A story about a dysfunctional Jewish family in Brooklyn. Shula and David have two sons: Nick, an alcoholic, marriage consultant who's watching his own marriage collapse and Ben, (in the ... See full summary »
David Alan Graf
This is a clever comedy production in several scenes. In the opening scene the hired man is complaining to Farmer Jones that the woodpile is being depleted by thieves. Farmer Jones decides ... See full summary »
In the deep, dark woods, four rednecks tell ghost stories around an open fire. But when one tells a tale about the horrors that may lurk around them, fear becomes suspicion. Will they make ... See full summary »
While I would never go so far as to give this comedy short a score of 10, it is extremely funny and I found myself laughing out loud on several occasions. I'll reserve 10s for a very small number of truly great shorts--this one is near-great.
As far as my review goes, I probably can't add a lot to the excellent review by F. Gwynplaine MacIntyre. They summarized the film very well as well as gave background information that I certainly wasn't aware of--even though I have a very extensive knowledge of silent comedies. Because their summary is so good, I'll leave it up to you to read that if you want an in-depth explanation of the plot. I really wasn't aware of this film until I saw it bundled in the British release of the films of Laurel and Hardy. While neither is in this film, it was apparently written by Laurel and so it was thrown in as sort of a bonus. This is odd, because Laurel wrote other films and acted in quite a few without Oliver Hardy but they aren't also included in the set.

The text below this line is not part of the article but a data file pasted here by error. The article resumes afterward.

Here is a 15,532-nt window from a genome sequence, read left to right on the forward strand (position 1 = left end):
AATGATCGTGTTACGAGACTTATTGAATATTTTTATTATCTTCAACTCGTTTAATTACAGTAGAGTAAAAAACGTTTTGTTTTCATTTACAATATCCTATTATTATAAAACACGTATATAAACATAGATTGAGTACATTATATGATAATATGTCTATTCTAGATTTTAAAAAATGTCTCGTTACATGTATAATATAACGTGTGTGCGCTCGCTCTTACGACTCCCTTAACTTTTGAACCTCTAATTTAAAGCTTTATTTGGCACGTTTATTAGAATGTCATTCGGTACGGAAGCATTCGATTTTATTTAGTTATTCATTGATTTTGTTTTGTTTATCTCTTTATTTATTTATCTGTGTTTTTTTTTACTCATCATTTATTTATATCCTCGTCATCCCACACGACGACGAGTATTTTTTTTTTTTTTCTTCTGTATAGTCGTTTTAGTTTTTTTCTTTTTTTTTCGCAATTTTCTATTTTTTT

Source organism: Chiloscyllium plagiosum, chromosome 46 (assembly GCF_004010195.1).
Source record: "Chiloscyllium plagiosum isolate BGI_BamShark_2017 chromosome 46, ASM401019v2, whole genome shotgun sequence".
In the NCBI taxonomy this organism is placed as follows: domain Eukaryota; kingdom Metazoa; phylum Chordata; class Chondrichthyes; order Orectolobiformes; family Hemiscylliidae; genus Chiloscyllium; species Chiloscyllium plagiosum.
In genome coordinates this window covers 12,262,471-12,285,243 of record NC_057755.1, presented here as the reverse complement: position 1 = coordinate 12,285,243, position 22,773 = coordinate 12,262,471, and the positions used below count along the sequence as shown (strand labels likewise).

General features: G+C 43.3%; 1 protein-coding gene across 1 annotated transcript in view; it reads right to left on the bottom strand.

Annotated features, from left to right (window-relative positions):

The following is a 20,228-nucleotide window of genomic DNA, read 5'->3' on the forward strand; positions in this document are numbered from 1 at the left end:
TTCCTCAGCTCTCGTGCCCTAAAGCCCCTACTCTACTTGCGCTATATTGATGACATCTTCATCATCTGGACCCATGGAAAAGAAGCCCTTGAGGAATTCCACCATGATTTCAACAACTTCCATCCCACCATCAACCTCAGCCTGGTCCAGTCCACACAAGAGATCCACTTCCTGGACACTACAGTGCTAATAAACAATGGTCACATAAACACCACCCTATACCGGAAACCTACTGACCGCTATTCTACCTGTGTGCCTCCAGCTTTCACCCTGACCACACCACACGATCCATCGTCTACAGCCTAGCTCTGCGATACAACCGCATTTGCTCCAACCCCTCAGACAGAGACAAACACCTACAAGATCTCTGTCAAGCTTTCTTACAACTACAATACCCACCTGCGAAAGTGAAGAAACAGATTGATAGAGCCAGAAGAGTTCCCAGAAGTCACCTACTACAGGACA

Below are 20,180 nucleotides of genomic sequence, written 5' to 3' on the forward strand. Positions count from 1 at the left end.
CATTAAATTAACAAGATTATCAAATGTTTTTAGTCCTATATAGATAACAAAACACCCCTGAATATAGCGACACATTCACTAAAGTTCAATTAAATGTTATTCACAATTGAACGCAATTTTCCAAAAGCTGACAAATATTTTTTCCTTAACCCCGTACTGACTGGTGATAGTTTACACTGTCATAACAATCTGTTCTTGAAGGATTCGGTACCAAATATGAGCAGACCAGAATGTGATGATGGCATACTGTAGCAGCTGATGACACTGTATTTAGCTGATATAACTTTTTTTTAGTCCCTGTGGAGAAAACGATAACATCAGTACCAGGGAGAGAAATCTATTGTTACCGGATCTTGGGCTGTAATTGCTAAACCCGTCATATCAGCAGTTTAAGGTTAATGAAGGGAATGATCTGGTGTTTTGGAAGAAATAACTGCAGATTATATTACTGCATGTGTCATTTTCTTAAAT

This film is about a Jewish man and his three lazy and stupid grown children. The adventures they have and the gags throughout the film are great, though in today's world it may make many uncomfortable. After all, Papa Gimplewart is a conniving and dishonest man who will do practically anything for money--a popular image of Jews in the 1920s. Nowadays, such a stereotype will no doubt make many cringe--especially in light of the Holocaust. However, this would be a mistake--you can't just ignore this film because it is exceptionally funny and deserves to be preserved and remembered despite changing times.
By the way, sadly the sound track for this silent film isn't particularly good. It consists of various Scott Joplin songs tossed into the film and they don't particularly match the action or mood.
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